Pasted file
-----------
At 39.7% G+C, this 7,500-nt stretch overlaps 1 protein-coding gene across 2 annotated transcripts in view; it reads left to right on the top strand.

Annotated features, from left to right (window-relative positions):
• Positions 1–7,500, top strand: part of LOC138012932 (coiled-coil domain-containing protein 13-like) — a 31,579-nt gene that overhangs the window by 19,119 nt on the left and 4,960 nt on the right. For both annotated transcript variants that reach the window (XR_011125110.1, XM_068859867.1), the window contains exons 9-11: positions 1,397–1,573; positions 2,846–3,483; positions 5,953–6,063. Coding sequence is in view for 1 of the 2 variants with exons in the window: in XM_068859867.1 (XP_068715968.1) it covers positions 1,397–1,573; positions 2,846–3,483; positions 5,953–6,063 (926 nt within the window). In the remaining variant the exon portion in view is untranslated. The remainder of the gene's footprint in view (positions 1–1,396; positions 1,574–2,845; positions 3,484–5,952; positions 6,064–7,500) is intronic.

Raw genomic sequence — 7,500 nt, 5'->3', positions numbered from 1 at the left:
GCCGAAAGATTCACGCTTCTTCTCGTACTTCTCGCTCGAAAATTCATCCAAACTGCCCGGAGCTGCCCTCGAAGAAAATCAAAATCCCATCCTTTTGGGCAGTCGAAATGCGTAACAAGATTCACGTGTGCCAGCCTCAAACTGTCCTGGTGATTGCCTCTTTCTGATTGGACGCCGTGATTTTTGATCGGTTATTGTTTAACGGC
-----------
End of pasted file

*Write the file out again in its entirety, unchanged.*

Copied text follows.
At 39.7% G+C, this 7,500-nt stretch overlaps 1 protein-coding gene across 2 annotated transcripts in view; it reads left to right on the top strand.

Annotated features, from left to right (window-relative positions):
• Positions 1–7,500, top strand: part of LOC138012932 (coiled-coil domain-containing protein 13-like) — a 31,579-nt gene that overhangs the window by 19,119 nt on the left and 4,960 nt on the right. For both annotated transcript variants that reach the window (XR_011125110.1, XM_068859867.1), the window contains exons 9-11: positions 1,397–1,573; positions 2,846–3,483; positions 5,953–6,063. Coding sequence is in view for 1 of the 2 variants with exons in the window: in XM_068859867.1 (XP_068715968.1) it covers positions 1,397–1,573; positions 2,846–3,483; positions 5,953–6,063 (926 nt within the window). In the remaining variant the exon portion in view is untranslated. The remainder of the gene's footprint in view (positions 1–1,396; positions 1,574–2,845; positions 3,484–5,952; positions 6,064–7,500) is intronic.

Raw genomic sequence — 7,500 nt, 5'->3', positions numbered from 1 at the left:
GCCGAAAGATTCACGCTTCTTCTCGTACTTCTCGCTCGAAAATTCATCCAAACTGCCCGGAGCTGCCCTCGAAGAAAATCAAAATCCCATCCTTTTGGGCAGTCGAAATGCGTAACAAGATTCACGTGTGCCAGCCTCAAACTGTCCTGGTGATTGCCTCTTTCTGATTGGACGCCGTGATTTTTGATCGGTTATTGTTTAACGGC